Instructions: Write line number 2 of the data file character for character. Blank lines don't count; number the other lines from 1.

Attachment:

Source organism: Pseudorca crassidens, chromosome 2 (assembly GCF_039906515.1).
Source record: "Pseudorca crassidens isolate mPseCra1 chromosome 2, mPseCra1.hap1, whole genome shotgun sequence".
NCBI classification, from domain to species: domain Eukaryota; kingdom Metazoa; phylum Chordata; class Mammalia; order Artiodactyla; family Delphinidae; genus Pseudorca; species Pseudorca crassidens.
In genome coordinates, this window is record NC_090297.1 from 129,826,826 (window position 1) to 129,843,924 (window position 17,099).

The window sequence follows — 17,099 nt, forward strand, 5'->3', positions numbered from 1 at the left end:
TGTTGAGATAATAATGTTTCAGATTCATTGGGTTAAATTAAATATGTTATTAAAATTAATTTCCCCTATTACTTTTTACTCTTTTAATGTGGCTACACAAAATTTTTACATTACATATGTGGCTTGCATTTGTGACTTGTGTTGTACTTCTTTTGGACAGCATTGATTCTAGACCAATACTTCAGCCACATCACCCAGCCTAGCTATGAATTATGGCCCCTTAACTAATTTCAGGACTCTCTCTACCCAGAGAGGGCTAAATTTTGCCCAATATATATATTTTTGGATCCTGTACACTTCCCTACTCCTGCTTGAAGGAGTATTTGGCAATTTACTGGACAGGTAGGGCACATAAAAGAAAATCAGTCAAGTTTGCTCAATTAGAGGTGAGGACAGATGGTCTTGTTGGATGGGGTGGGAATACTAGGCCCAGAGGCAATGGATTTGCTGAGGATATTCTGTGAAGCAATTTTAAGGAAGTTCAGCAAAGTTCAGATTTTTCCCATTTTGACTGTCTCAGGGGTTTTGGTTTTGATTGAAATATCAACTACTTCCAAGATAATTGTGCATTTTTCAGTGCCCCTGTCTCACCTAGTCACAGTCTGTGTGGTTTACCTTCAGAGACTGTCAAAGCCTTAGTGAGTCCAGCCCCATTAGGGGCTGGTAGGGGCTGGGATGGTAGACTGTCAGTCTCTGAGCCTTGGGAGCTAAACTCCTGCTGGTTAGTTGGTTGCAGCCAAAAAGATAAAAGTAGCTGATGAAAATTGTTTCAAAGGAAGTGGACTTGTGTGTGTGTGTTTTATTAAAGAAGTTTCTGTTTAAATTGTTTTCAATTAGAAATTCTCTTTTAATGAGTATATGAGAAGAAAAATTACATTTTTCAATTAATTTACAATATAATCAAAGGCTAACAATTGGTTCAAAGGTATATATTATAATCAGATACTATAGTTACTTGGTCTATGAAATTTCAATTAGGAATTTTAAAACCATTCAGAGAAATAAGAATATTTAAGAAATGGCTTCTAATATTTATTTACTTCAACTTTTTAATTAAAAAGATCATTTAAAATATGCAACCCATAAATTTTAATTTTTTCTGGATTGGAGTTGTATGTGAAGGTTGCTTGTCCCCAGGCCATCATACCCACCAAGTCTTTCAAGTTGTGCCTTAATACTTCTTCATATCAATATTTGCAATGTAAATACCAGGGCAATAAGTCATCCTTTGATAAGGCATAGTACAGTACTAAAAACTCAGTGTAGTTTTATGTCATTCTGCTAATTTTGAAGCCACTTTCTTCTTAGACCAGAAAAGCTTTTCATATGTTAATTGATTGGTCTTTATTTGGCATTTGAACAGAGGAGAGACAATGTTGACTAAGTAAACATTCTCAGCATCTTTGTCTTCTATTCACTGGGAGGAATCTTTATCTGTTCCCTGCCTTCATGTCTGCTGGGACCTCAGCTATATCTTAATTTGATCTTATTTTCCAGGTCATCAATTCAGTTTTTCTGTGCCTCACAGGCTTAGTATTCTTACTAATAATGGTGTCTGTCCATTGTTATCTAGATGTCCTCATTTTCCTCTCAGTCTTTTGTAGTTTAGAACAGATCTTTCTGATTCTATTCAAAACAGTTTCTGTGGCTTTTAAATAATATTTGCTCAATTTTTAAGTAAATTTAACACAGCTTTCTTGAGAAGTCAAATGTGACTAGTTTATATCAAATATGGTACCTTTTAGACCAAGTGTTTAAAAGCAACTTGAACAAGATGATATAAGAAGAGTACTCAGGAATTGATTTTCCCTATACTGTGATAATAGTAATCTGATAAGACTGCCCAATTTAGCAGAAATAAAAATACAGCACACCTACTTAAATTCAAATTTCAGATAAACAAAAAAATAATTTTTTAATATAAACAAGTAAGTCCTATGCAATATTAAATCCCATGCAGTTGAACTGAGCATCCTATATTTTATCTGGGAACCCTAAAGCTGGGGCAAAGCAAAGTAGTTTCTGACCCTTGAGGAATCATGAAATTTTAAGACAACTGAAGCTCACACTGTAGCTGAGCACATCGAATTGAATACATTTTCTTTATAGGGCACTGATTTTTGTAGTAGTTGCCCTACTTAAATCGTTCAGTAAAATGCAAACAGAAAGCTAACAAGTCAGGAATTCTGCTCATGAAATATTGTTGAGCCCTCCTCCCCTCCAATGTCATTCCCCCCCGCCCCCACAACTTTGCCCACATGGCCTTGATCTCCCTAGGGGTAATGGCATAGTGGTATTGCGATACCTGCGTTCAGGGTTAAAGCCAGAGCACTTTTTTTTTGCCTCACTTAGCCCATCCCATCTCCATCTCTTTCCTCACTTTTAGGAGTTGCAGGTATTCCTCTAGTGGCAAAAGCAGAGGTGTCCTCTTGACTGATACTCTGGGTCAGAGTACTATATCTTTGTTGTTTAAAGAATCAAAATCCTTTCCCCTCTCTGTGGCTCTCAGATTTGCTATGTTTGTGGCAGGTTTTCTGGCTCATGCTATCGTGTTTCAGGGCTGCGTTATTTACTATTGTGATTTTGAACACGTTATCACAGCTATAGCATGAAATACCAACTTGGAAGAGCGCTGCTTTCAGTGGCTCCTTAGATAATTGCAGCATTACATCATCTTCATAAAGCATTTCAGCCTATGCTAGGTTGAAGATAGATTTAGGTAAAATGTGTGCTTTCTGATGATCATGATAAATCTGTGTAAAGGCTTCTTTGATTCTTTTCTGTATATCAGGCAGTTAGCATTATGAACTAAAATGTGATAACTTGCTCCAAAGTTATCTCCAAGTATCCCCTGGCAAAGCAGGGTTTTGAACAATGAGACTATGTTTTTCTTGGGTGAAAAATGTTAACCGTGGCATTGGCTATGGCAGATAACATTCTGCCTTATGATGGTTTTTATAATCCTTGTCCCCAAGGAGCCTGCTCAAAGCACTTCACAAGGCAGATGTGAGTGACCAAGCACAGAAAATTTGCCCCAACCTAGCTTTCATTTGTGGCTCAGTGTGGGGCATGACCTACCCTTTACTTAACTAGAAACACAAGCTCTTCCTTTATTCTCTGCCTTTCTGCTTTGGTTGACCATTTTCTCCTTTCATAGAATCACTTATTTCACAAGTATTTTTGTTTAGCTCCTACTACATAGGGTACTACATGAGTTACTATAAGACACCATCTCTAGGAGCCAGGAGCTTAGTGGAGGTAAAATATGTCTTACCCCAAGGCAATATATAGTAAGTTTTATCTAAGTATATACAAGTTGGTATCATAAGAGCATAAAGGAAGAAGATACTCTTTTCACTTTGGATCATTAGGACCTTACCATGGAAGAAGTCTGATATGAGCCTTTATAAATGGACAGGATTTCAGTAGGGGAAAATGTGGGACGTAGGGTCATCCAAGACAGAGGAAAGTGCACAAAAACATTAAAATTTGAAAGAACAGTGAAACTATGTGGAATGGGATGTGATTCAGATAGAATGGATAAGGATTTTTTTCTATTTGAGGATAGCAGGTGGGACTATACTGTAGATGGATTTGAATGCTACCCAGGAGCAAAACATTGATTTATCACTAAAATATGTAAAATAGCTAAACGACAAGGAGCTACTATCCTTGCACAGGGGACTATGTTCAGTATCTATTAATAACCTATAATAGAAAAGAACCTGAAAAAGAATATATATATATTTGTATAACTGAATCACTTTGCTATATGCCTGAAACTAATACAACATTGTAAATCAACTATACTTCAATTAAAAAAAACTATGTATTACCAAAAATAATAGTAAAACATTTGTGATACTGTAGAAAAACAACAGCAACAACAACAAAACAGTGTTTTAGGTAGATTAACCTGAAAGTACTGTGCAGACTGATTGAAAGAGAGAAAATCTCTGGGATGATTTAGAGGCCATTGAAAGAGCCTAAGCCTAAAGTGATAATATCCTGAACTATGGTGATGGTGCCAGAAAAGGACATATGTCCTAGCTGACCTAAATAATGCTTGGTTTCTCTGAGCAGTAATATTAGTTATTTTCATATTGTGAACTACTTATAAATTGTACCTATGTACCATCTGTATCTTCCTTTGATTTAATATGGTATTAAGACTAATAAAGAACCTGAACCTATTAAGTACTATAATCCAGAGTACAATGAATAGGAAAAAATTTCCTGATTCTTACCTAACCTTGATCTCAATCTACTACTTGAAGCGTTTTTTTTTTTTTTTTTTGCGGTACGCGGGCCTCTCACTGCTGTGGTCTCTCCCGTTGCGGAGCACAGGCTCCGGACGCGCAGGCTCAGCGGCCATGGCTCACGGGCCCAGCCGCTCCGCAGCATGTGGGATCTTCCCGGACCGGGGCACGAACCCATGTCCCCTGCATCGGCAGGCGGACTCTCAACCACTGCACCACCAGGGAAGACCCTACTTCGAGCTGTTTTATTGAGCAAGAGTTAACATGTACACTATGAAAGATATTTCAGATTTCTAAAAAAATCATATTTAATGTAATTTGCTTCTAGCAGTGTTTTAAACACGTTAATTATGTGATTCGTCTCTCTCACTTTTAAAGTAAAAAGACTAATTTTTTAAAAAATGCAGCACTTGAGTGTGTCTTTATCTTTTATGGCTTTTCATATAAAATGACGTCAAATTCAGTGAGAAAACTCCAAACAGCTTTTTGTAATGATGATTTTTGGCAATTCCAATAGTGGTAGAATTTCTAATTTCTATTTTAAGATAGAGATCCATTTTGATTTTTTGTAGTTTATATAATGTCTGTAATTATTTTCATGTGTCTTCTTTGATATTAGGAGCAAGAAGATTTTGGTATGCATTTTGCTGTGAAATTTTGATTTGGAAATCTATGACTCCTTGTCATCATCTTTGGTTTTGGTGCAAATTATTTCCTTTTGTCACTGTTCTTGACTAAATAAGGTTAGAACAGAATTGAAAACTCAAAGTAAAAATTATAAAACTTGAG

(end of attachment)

Source record: "Pseudorca crassidens isolate mPseCra1 chromosome 2, mPseCra1.hap1, whole genome shotgun sequence".